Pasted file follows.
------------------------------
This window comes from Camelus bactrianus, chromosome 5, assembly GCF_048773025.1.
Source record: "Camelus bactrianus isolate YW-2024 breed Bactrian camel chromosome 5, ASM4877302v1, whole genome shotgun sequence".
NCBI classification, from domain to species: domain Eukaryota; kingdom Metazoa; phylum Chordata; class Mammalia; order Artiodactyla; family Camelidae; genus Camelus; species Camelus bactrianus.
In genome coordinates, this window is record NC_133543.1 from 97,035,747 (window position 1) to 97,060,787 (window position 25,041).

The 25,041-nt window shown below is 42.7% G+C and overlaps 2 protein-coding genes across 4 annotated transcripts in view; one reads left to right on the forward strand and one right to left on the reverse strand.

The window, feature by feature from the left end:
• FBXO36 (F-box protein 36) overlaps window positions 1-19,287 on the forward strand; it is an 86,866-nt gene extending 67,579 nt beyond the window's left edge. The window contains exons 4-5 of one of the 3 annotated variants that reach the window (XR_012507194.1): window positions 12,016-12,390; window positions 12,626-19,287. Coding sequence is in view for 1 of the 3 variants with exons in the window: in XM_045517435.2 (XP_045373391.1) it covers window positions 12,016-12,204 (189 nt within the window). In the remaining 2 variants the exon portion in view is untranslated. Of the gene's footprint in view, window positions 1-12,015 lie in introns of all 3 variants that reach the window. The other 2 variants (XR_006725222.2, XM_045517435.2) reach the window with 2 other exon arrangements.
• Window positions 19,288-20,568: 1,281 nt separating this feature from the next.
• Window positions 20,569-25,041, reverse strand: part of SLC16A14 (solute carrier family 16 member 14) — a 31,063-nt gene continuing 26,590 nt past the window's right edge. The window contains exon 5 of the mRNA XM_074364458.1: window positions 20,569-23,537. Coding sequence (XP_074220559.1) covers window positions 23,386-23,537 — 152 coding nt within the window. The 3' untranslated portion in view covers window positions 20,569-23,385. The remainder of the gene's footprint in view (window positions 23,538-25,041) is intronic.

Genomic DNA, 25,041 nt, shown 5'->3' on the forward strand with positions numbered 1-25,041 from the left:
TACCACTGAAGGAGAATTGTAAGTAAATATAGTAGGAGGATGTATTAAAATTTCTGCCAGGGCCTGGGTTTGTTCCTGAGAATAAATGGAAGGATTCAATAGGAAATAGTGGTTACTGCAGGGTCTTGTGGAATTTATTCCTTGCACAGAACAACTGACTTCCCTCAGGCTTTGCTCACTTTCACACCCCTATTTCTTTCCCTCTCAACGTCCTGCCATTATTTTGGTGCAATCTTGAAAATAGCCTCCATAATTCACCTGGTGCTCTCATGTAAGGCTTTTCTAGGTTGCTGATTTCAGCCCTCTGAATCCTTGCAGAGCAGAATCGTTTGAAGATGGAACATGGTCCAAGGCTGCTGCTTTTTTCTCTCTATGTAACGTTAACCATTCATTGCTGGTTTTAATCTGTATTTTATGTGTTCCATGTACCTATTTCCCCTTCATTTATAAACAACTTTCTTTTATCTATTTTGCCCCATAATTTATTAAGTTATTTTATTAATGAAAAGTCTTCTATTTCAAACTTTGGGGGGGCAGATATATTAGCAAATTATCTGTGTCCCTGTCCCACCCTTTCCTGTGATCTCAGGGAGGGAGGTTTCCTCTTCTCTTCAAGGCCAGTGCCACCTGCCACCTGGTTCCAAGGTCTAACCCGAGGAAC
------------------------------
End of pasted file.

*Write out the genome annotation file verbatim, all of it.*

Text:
This window comes from Camelus bactrianus, chromosome 5, assembly GCF_048773025.1.
Source record: "Camelus bactrianus isolate YW-2024 breed Bactrian camel chromosome 5, ASM4877302v1, whole genome shotgun sequence".
NCBI classification, from domain to species: domain Eukaryota; kingdom Metazoa; phylum Chordata; class Mammalia; order Artiodactyla; family Camelidae; genus Camelus; species Camelus bactrianus.
In genome coordinates, this window is record NC_133543.1 from 97,035,747 (window position 1) to 97,060,787 (window position 25,041).

The 25,041-nt window shown below is 42.7% G+C and overlaps 2 protein-coding genes across 4 annotated transcripts in view; one reads left to right on the forward strand and one right to left on the reverse strand.

The window, feature by feature from the left end:
• FBXO36 (F-box protein 36) overlaps window positions 1-19,287 on the forward strand; it is an 86,866-nt gene extending 67,579 nt beyond the window's left edge. The window contains exons 4-5 of one of the 3 annotated variants that reach the window (XR_012507194.1): window positions 12,016-12,390; window positions 12,626-19,287. Coding sequence is in view for 1 of the 3 variants with exons in the window: in XM_045517435.2 (XP_045373391.1) it covers window positions 12,016-12,204 (189 nt within the window). In the remaining 2 variants the exon portion in view is untranslated. Of the gene's footprint in view, window positions 1-12,015 lie in introns of all 3 variants that reach the window. The other 2 variants (XR_006725222.2, XM_045517435.2) reach the window with 2 other exon arrangements.
• Window positions 19,288-20,568: 1,281 nt separating this feature from the next.
• Window positions 20,569-25,041, reverse strand: part of SLC16A14 (solute carrier family 16 member 14) — a 31,063-nt gene continuing 26,590 nt past the window's right edge. The window contains exon 5 of the mRNA XM_074364458.1: window positions 20,569-23,537. Coding sequence (XP_074220559.1) covers window positions 23,386-23,537 — 152 coding nt within the window. The 3' untranslated portion in view covers window positions 20,569-23,385. The remainder of the gene's footprint in view (window positions 23,538-25,041) is intronic.

Genomic DNA, 25,041 nt, shown 5'->3' on the forward strand with positions numbered 1-25,041 from the left:
TACCACTGAAGGAGAATTGTAAGTAAATATAGTAGGAGGATGTATTAAAATTTCTGCCAGGGCCTGGGTTTGTTCCTGAGAATAAATGGAAGGATTCAATAGGAAATAGTGGTTACTGCAGGGTCTTGTGGAATTTATTCCTTGCACAGAACAACTGACTTCCCTCAGGCTTTGCTCACTTTCACACCCCTATTTCTTTCCCTCTCAACGTCCTGCCATTATTTTGGTGCAATCTTGAAAATAGCCTCCATAATTCACCTGGTGCTCTCATGTAAGGCTTTTCTAGGTTGCTGATTTCAGCCCTCTGAATCCTTGCAGAGCAGAATCGTTTGAAGATGGAACATGGTCCAAGGCTGCTGCTTTTTTCTCTCTATGTAACGTTAACCATTCATTGCTGGTTTTAATCTGTATTTTATGTGTTCCATGTACCTATTTCCCCTTCATTTATAAACAACTTTCTTTTATCTATTTTGCCCCATAATTTATTAAGTTATTTTATTAATGAAAAGTCTTCTATTTCAAACTTTGGGGGGGCAGATATATTAGCAAATTATCTGTGTCCCTGTCCCACCCTTTCCTGTGATCTCAGGGAGGGAGGTTTCCTCTTCTCTTCAAGGCCAGTGCCACCTGCCACCTGGTTCCAAGGTCTAACCCGAGGAAC